Be mindful of the plight of turtles on International Turtle Day

  • 23 May 2016 | Ann Kunz

International Turtle Day is celebrated throughout the world on 23 May each year in a variety of ways to bring attention to the plight of turtles. All of the five species of turtle found in South African waters are on the endangered species list and are threatened by human impact.

Turtles are some of the most ancient reptiles still alive today and have been around for over 200-million years. Five species of turtle are found in South African waters: leatherback (Dermochelys coriacea), loggerhead (Caretta caretta), green (Chelonian mydas), hawksbill (Eretmochelys imbricate) and the Olive Ridley turtle (Lepidochelys olivacea). 

Malini Pather and Ula the turtle at uShaka Sea World

The leatherback is the largest of all sea turtles while the Olive Ridley turtle is the most rare and is seldom encountered. The loggerhead turtle is the most commonly encountered turtle and can be identified by its large, square head.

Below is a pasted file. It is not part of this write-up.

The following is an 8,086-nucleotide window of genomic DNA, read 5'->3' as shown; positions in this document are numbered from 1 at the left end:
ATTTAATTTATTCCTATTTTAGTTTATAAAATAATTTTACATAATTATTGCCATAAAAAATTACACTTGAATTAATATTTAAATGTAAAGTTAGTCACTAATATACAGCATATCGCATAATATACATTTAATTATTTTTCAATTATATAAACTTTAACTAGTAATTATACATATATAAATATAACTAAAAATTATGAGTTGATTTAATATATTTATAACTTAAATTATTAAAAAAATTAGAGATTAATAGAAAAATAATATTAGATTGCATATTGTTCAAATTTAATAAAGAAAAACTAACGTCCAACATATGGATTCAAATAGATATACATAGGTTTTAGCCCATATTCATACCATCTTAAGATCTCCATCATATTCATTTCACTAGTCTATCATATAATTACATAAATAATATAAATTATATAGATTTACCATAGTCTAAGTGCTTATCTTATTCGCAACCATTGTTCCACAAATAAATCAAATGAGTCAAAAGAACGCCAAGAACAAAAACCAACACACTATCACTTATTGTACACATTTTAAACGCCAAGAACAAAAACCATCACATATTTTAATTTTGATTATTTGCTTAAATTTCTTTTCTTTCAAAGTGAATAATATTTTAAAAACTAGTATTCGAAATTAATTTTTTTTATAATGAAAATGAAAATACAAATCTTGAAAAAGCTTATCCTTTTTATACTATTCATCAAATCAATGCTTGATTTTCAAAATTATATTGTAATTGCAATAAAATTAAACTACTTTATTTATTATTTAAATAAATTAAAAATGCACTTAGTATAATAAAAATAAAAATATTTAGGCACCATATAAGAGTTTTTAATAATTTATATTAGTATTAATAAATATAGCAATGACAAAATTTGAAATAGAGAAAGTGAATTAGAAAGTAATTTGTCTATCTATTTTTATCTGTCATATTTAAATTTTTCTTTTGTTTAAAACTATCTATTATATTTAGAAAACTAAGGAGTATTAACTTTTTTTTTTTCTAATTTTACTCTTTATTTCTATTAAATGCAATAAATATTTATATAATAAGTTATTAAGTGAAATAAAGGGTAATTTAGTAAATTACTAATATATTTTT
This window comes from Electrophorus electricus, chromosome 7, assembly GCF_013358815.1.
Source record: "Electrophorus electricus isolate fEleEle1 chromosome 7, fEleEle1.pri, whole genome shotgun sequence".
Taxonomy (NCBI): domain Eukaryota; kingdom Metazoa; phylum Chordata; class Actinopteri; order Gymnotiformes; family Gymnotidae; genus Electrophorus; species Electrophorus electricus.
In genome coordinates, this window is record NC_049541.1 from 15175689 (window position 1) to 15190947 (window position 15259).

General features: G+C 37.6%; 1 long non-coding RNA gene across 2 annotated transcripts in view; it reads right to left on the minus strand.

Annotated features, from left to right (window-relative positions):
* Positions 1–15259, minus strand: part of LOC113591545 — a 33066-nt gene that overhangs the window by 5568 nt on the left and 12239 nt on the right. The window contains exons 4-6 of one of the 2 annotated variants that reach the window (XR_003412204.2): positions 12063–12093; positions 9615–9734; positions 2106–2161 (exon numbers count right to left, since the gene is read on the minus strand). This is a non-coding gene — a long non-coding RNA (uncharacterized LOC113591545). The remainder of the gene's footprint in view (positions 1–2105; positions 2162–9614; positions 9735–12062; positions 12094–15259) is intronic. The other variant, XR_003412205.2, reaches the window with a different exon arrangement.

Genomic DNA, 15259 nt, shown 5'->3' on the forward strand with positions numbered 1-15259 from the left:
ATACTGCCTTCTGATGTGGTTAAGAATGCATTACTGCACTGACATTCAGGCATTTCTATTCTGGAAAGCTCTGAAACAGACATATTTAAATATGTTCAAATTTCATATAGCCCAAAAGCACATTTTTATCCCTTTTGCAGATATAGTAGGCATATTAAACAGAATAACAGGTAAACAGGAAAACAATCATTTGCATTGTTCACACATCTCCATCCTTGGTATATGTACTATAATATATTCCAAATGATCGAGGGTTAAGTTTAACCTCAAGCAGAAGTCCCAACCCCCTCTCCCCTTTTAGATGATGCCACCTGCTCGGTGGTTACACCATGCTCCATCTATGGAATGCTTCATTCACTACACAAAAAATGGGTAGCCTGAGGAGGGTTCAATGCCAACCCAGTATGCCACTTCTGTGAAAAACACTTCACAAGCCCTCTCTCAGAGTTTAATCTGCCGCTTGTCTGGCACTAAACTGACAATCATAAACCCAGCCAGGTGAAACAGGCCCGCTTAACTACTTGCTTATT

Each turtle species feeds on different prey thereby ensuring that they do not compete with each other for food and space.

Threats to the turtles' existence include habitat loss and degradation, collection of eggs and meat for consumption, incidental capture in fisheries, climate change and pollution. Litter and the effects of climate change are the biggest manmade threats to turtles along the KwaZulu-Natal coastline.

Turtles spend most of their lives as sea with only the females leaving the ocean to nest on sandy beaches. In South Africa only the leatherback and loggerhead turtles nest on our shores along the protected coastline within the iSimangaliso Wetland Park. As with crocodiles, the temperature of the eggs dictates the sex of the hatchlings. 

Turtles are particularly susceptible to ocean pollution and often mistake plastic bags for jellyfish, on which they prey. When turtles ingest plastic, they can suffer intestinal blockage, resulting in malnutrition, reduced growth rates and even death. Besides the threat of ingestion, plastic and other materials which find their way into the ocean cause a risk to marine animals becoming entangles in the debris. This causes drag when swimming and death can result due to drowning or starvation.

Next time you are preparing to head down to the ocean or a river, pack a refuse bag or two with your swimming gear. Every piece of refuse you collect could help save a turtle's life.

Learn more about turtles when you visit our Turtle Lagoon and find a fact sheet on the life cycle of the marine turtle here.

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